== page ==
It has been raining for four days. Except at night when the temperatures get below freezing, it is has just been cold and wet. January and February are normally the only really rainy times of the year. This leaves little incentive for drainage ditches. As most areas outside the cities do not have indoor plumbing, the concept of storm sewers, much less waste disposal are something expected by foreigners.
There was snow on the rug outside my Bhut this morning and puddles all the way along the crushed gravel walkways. On the side roads there are standing areas of water almost obscuring the entire road bed. Port-a-loos sit on pallets only barely above the water with marginal access. The dumpster glowers from its crouched location at the end of a row with bags dripping from hinged jaws stuffed to overflowing.
The wet and shiny rocks crunch as ice flakes off while attempting to roll the ankles of those fools trying to keep their feet dry as they avoid puddles and lakes of water and mud.
Near the terminal the puddles are large enough to cause a major splash hazard from passing vehicles and I head once again cross country between buildings and able for the most part to stay on gravel or cement. The parking lots are seas of mud and there is a coating of snow on many of the containers and pallets in the tranport yard.
The falling rain is starting to whisper against my jacket as small drops turn to ice crystals with the drop in temperature. Even hiking along Disney’s cement walkway is not completely without its hazards as the sidewalk becomes slippery with ice.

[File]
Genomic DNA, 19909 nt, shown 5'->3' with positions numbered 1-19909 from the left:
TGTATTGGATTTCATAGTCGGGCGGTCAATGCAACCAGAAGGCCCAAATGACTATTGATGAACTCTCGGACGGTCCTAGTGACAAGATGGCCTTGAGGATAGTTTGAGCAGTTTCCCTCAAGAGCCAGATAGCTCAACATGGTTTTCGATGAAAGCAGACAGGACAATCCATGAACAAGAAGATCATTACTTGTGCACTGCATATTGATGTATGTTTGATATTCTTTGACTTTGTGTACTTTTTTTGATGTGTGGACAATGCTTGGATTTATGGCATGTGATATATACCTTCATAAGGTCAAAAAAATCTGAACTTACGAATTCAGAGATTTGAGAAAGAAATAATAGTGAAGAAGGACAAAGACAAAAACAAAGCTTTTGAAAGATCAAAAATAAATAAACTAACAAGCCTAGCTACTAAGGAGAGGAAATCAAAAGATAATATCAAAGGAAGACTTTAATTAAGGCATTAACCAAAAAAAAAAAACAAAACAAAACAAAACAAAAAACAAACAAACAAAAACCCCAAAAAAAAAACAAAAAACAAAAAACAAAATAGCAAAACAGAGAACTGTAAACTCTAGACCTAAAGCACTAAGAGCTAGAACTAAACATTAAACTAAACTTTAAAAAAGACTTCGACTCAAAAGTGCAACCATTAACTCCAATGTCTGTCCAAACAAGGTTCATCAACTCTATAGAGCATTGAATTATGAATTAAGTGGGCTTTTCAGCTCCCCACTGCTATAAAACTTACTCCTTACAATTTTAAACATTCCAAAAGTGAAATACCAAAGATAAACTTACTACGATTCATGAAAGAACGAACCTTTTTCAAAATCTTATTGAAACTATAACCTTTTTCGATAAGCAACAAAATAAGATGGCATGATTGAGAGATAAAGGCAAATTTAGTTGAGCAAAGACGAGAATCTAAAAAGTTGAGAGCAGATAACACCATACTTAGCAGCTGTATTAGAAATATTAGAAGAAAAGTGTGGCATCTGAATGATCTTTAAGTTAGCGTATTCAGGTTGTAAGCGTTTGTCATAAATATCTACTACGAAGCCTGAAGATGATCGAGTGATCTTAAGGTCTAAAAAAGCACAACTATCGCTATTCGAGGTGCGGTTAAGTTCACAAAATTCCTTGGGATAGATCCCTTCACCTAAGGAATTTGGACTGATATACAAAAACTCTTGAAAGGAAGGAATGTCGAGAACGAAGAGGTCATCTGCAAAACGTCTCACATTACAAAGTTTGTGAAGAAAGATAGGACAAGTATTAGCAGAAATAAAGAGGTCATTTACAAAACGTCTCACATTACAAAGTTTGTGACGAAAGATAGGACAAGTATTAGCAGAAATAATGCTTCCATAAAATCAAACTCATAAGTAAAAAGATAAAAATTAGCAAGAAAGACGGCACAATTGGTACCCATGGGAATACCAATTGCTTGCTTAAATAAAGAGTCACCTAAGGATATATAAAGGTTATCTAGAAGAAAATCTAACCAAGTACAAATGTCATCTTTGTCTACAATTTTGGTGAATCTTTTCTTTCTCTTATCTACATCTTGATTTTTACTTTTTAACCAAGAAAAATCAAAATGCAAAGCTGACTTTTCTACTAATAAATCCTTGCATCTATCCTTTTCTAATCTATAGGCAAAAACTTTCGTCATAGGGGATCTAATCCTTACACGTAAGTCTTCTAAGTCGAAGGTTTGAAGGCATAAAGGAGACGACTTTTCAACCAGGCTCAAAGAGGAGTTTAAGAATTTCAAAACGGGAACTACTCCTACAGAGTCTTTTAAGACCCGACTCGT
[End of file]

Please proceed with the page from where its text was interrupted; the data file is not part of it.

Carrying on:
There is standing water outside the office, in the roads and in the entry way next to the DFAC. The next few days may be no more fun that my cold which was kindly shared by an office mate just returning from a jaunt to another base.
I think a cup of tea and going back to sleep sounds pretty good right about now.
Cup of tea and back to sleep sound excellent ! Some great images there.
We had a temperature crash today, from 30sC (90sF) to whatever low-20sC is. One of those nights when you suddenly change from shorts & sleeveless tops to jeans & long sleeves. Perfect night to have oatmeal for dinner (yes, I did!). We are having a really weird summer, but Canberra has so far been spared the floods & the cyclones.
Hang in there – hope you recover from the cold (the illness and the weather!) quickly.
We too have been having “weather” here in Scotland. We had a storm that lasted 36 hours and put the wind gauge in the Cairgorms into shutdown mode at 115 mph. Here we had winds of around 50-60 mph. I don’t know how much rain there was but from the met. office website it looks like about 65mm. I went down into the Dell yesterday to look at the river and it is way above its usual level. There are a lot of trees down as well – some of them have fallen across the river and will be difficult to remove. The wind has now dropped and this afternoon it stopped raining for long enough to get outside and do some much-needed tidying up in the garden. The first few timid spring flowers are blooming at long last – a welcome sight after a harsh winter even by Scottish standards.
I read that sipping barely-sugared hot cocoa, shown to kill staph germs in the mouth. Not quite chicken soup for my own cold, but it’s a start. I hope you feel better, and take care walking around there.
Despite the floods in Queensland, New South Wales and Victoria, we could do with rain here in the south of the state. It is strange to see our back lawn looking green…we are allowed to water now. Steve has put in a large rain water tank and this can be switched to the house for full use by the household.
We got done with the rain for a day, but tomorrow there will be more. Everyone’s having the most amazingly crappy weather. Roof collapses in Massachusetts are over 100 now.
My students often remark on how dirty and trashy their home countries are when they return home. If nothing else, all the illegal immigration will perhaps lead to the greening of central and south Americas.
vielen dank fur deine tolle arbeit